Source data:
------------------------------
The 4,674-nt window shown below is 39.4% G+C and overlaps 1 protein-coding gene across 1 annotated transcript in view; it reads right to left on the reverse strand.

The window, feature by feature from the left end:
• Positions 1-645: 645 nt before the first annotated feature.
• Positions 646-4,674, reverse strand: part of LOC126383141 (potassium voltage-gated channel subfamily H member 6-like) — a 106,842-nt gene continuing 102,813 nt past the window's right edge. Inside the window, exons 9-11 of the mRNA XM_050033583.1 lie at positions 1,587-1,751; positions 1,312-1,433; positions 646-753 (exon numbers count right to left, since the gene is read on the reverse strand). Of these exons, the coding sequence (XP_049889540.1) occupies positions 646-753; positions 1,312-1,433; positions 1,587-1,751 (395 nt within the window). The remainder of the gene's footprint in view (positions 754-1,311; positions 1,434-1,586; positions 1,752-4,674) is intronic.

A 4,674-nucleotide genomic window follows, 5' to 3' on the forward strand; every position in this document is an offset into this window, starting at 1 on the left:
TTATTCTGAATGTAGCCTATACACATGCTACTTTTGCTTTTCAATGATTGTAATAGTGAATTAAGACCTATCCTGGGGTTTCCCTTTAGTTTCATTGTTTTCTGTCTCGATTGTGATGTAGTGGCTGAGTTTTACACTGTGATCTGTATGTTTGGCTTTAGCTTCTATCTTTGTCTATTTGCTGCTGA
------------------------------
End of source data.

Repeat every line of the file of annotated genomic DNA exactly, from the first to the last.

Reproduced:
The 4,674-nt window shown below is 39.4% G+C and overlaps 1 protein-coding gene across 1 annotated transcript in view; it reads right to left on the reverse strand.

The window, feature by feature from the left end:
• Positions 1-645: 645 nt before the first annotated feature.
• Positions 646-4,674, reverse strand: part of LOC126383141 (potassium voltage-gated channel subfamily H member 6-like) — a 106,842-nt gene continuing 102,813 nt past the window's right edge. Inside the window, exons 9-11 of the mRNA XM_050033583.1 lie at positions 1,587-1,751; positions 1,312-1,433; positions 646-753 (exon numbers count right to left, since the gene is read on the reverse strand). Of these exons, the coding sequence (XP_049889540.1) occupies positions 646-753; positions 1,312-1,433; positions 1,587-1,751 (395 nt within the window). The remainder of the gene's footprint in view (positions 754-1,311; positions 1,434-1,586; positions 1,752-4,674) is intronic.

A 4,674-nucleotide genomic window follows, 5' to 3' on the forward strand; every position in this document is an offset into this window, starting at 1 on the left:
TTATTCTGAATGTAGCCTATACACATGCTACTTTTGCTTTTCAATGATTGTAATAGTGAATTAAGACCTATCCTGGGGTTTCCCTTTAGTTTCATTGTTTTCTGTCTCGATTGTGATGTAGTGGCTGAGTTTTACACTGTGATCTGTATGTTTGGCTTTAGCTTCTATCTTTGTCTATTTGCTGCTGA